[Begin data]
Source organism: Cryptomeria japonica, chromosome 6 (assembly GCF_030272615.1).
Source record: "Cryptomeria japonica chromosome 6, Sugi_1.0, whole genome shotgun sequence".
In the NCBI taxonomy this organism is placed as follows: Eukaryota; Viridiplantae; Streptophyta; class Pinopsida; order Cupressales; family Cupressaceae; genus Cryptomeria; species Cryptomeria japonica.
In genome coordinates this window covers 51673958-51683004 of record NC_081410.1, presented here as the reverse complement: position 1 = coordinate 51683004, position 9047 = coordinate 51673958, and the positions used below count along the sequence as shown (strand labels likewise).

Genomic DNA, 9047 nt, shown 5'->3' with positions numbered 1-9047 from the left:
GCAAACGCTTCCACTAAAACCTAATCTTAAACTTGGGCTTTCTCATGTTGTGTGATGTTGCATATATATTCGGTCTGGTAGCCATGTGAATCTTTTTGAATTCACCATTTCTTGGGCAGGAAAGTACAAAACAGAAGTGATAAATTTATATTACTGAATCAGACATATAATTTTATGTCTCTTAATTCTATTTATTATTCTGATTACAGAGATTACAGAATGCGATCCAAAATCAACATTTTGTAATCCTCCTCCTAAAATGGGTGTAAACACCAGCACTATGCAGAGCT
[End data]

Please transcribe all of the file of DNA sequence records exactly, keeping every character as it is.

Source organism: Cryptomeria japonica, chromosome 6 (assembly GCF_030272615.1).
Source record: "Cryptomeria japonica chromosome 6, Sugi_1.0, whole genome shotgun sequence".
In the NCBI taxonomy this organism is placed as follows: Eukaryota; Viridiplantae; Streptophyta; class Pinopsida; order Cupressales; family Cupressaceae; genus Cryptomeria; species Cryptomeria japonica.
In genome coordinates this window covers 51673958-51683004 of record NC_081410.1, presented here as the reverse complement: position 1 = coordinate 51683004, position 9047 = coordinate 51673958, and the positions used below count along the sequence as shown (strand labels likewise).

Genomic DNA, 9047 nt, shown 5'->3' with positions numbered 1-9047 from the left:
GCAAACGCTTCCACTAAAACCTAATCTTAAACTTGGGCTTTCTCATGTTGTGTGATGTTGCATATATATTCGGTCTGGTAGCCATGTGAATCTTTTTGAATTCACCATTTCTTGGGCAGGAAAGTACAAAACAGAAGTGATAAATTTATATTACTGAATCAGACATATAATTTTATGTCTCTTAATTCTATTTATTATTCTGATTACAGAGATTACAGAATGCGATCCAAAATCAACATTTTGTAATCCTCCTCCTAAAATGGGTGTAAACACCAGCACTATGCAGAGCT